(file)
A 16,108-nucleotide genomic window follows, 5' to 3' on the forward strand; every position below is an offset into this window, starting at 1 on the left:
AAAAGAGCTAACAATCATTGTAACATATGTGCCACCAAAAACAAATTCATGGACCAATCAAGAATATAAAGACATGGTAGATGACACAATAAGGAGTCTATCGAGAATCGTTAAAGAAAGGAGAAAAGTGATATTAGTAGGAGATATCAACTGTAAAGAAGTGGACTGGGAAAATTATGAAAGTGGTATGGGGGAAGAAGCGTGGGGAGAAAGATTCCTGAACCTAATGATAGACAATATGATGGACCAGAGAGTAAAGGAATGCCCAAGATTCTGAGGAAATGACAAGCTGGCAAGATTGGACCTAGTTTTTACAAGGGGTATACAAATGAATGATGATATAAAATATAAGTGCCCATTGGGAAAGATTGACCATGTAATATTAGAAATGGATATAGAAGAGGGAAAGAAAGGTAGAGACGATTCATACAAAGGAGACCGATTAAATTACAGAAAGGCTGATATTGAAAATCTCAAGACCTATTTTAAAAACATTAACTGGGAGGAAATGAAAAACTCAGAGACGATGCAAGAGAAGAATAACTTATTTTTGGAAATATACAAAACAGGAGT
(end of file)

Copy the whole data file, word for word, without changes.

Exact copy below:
A 16,108-nucleotide genomic window follows, 5' to 3' on the forward strand; every position below is an offset into this window, starting at 1 on the left:
AAAAGAGCTAACAATCATTGTAACATATGTGCCACCAAAAACAAATTCATGGACCAATCAAGAATATAAAGACATGGTAGATGACACAATAAGGAGTCTATCGAGAATCGTTAAAGAAAGGAGAAAAGTGATATTAGTAGGAGATATCAACTGTAAAGAAGTGGACTGGGAAAATTATGAAAGTGGTATGGGGGAAGAAGCGTGGGGAGAAAGATTCCTGAACCTAATGATAGACAATATGATGGACCAGAGAGTAAAGGAATGCCCAAGATTCTGAGGAAATGACAAGCTGGCAAGATTGGACCTAGTTTTTACAAGGGGTATACAAATGAATGATGATATAAAATATAAGTGCCCATTGGGAAAGATTGACCATGTAATATTAGAAATGGATATAGAAGAGGGAAAGAAAGGTAGAGACGATTCATACAAAGGAGACCGATTAAATTACAGAAAGGCTGATATTGAAAATCTCAAGACCTATTTTAAAAACATTAACTGGGAGGAAATGAAAAACTCAGAGACGATGCAAGAGAAGAATAACTTATTTTTGGAAATATACAAAACAGGAGT